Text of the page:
The Gartner Hype Cycle – a peak of expectations?
The 2012 edition of the Gartner Hype Cycle for emerging technologies is out - and there's a huge cluster of technologies at the peak of hype right now.
The new Gartner Hype Cycle for emerging technologies hit the web earlier this month, but if it hadn’t been for a tweet from Joanne Jacobs, I’d have missed it entirely:
In case you missed it, check out the Gartner hype cycle for emerging tech 2012: ow.ly/d1WbX
— joannejacobs (@joannejacobs) August 17, 2012
Time was that the release of the hype cycle was a major point of discussion across the tech-leaning web, but no longer. That seems a shame – especially as there’s some interesting and relevant information in there still. For those unfamiliar with the hype cycle, it postulates a journey for all emerging technologies, that pass through a trigger phase, a peak of inflated expectations, then slump down into disillusionment, and then build their way up through steady wide scale adoption (the slope of enlightenment) until they hit the plateau of productivity. Each technology is plotted somewhere along the graph, with an indication of its time to productivity.
Some of the results are intuitively obvious: media tablets (the catch-all term for iPads and their competitors) are on the slope of enlightenment, and moving rapidly towards the plateau of productivity, one of the fastest transitions I’ve seen in a decade of watching these hype cycles.
3D Printing – a big theme of this year’s NEXT conference – is right at the peak of inflated expectations, much to my surprise. Its fellow peakster, bring your own devices, seems to be far more in the public consciousness than it, and perhaps that’s reflected in its shorter time to the productivity plateau: 2 to 5 years for BYOD, 5 to 10 years for 3D printing. As the summary of the cycle says:
In this scenario, 3D printing allows consumers to print physical objects, such as toys or housewares, at home, just as they print digital photos today. Combined with 3D scanning, it may be possible to scan certain objects with a smartphone and print a near-duplicate. Analysts predict that 3D printing will take more than five years to mature beyond the niche market.
It’s well worth watching what the niche market are doing with the technology to get a feel of how a huge segment of consumer goods might look in a decade’s time…
Conversely, the Internet of Things, another big theme throughout this year’s event, is still right down in the incipient Technology Trigger stage, with more than a decade to go before widespread adoption, based on the Gartner predictions – that puts it behind self-driving cars!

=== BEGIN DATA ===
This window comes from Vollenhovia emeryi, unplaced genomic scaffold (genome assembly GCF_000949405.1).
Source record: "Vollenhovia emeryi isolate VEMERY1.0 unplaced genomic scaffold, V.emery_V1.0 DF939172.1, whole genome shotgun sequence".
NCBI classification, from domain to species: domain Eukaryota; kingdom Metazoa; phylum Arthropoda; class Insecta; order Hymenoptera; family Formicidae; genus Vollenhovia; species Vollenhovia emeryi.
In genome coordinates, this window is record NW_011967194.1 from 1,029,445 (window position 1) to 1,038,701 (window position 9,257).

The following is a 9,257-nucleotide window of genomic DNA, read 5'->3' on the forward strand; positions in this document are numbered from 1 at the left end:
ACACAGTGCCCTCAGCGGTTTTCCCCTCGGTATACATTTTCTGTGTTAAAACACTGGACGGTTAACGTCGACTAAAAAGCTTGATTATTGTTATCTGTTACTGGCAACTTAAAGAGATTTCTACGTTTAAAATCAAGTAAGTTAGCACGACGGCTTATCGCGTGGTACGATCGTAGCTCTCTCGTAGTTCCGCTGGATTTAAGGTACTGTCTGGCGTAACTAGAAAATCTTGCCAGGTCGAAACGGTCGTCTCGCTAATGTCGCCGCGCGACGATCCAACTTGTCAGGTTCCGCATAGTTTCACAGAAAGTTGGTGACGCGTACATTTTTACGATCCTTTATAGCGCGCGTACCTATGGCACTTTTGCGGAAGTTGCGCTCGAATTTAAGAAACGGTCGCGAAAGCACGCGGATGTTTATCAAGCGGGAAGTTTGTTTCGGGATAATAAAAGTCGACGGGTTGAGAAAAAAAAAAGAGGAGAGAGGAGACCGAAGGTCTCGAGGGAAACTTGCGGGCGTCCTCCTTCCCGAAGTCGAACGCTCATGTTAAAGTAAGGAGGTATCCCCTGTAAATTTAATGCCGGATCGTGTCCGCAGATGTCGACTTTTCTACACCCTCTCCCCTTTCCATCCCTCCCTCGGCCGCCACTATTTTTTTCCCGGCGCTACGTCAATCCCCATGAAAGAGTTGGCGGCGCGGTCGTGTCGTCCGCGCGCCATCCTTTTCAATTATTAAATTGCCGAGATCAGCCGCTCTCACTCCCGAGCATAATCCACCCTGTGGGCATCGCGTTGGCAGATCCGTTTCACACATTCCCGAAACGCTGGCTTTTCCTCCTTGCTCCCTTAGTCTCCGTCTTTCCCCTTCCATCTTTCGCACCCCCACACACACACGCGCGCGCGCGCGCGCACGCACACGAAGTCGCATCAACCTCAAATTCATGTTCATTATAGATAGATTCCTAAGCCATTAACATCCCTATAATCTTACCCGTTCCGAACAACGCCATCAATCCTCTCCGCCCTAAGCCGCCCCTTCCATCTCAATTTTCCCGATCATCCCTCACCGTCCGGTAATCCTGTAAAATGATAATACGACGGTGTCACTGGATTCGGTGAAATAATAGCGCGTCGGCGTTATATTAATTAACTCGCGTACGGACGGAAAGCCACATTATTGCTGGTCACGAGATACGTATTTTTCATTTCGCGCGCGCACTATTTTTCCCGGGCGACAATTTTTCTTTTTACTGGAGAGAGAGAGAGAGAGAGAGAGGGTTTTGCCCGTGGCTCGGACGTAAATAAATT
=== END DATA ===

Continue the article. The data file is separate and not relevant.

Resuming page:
Big Data – the theme of 2011’s conference – is labouring its way up to the peak of inflated expectations, but with a two to five year slog to true of productivity. I buy that – for all the buzz around the term, it’s being misapplied to things that manifestly aren’t big data, and the hype and reality will need a little while to settle out.
I’m slightly surprised to see both gamification and HTML5 a way off the peak of hype, which makes me shudder to think how much gamification might end up hyped (and how bad the resultant crash may be).
Al in all, it’s a cramped, busy curve this year, with multiple technologies and ideas fighting for attention and adoption. Gartner itself characterises it as a year of tipping points:
We are at an interesting moment, a time when many of the scenarios we’ve been talking about for a long time are almost becoming reality,” said Hung LeHong, research vice president at Gartner. “The smarter smartphone is a case in point. It’s now possible to look at a smartphone and unlock it via facial recognition, and then talk to it to ask it to find the nearest bank ATM. However, at the same time, we see that the technology is not quite there yet. We might have to remove our glasses for the facial recognition to work, our smartphones don’t always understand us when we speak, and the location-sensing technology sometimes has trouble finding us.
It’s an interesting viewpoint. The explosion is personal technology devices – largely the smartphone and the tablet – have given us an unbridled enthusiasm for the power of technology, once that it’s quite being fulfilled. With so many technologies clustered around the peak of inflated expectations, I hope we’ll see many of them move rapidly through the disillusionment stage and into enlightenment – because if we don’t, I fear we’ll have a rather nasty technology backlash on our hands in the next few years.